Winchester Cathedral defends admission fee
Winchester Cathedral has defended its use of charging admission fees as an essential way of paying for the upkeep of the building.
Out of 53 cathedrals which responded to a BBC survey, 11th Century Winchester in one of nine which imposes a compulsory charge rather than rely on voluntary donations.
The cathedral now charges £6.50 for an adult admission and £10 for an annual pass in an attempt to meet the £7,000-a-day running costs of the building.
Cathedral spokesman Simon Barwood said: "It is to make sure we have sufficient funds to maintain these fantastic buildings for the future, for people to come to visit and attend services.
"We don't actually receive any significant state aid to be able to do so, unlike many of the continental countries.
"We've got this huge building to maintain. Hundreds of thousands of pounds each year has to be spent on ongoing maintenance, yet alone if anything specific needs to be done in an emergency, or if we have any projects to improve the facilities we have in the cathedral."
Winchester's charges were introduced in 2006. In neighbouring Salisbury a "requested voluntary contribution" of £5.50 is asked for, while St Paul's Cathedral in London charges £14.50 for an adult admission.
Mr Barwood insisted that the charge was confined to tourists and visitors - out of about 300,000 annual visitors to the cathedral, only about 110,000 have to pay an admission charge.
Anyone attending a service, praying or lighting a candle is not charged and concession charges and annual passes are also available.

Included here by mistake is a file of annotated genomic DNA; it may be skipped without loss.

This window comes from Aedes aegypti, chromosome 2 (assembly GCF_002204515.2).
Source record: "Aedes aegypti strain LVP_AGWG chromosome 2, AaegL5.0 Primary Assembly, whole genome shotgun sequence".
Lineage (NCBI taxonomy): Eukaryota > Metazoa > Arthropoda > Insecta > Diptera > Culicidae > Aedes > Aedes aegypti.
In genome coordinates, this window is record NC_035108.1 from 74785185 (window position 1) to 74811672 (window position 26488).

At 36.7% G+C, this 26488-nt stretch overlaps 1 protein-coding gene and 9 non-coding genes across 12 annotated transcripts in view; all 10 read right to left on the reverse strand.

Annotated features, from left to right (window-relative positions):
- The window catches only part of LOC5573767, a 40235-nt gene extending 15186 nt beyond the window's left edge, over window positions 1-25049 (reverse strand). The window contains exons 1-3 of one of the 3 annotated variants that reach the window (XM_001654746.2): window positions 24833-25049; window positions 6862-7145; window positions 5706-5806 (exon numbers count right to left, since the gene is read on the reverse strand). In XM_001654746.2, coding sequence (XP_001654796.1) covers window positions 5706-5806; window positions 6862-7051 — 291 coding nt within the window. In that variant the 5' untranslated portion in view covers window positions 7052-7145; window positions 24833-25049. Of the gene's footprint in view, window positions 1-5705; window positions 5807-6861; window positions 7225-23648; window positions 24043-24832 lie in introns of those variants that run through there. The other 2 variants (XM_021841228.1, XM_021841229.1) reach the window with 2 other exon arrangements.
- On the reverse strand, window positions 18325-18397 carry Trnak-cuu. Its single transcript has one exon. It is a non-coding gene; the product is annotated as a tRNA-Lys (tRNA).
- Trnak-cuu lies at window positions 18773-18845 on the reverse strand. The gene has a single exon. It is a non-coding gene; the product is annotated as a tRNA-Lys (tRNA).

The cathedral says it needs almost £9m for maintenance and development over the next decade.
In a bid to boost the visitor numbers, the cathedral is using modern tourism marketing methods and staging events, including an annual Christmas market which attracts 350,000 people to the Cathedral Close. More than 6,000 people receive updates from the cathedral on Facebook and Twitter.
Charlotte Barnville, from the cathedral's marketing department, said: "The cathedral has been the centre of the community for 1,000 years and it has to reinvent itself and find new ways of remaining relevant.
"Events are becoming much more important. We've always have thousands of people coming to our Christmas services but our Christmas market has transformed our Christmas 'offer' and the whole package together firmly puts Winchester Cathedral at the centre of our Christmas activities."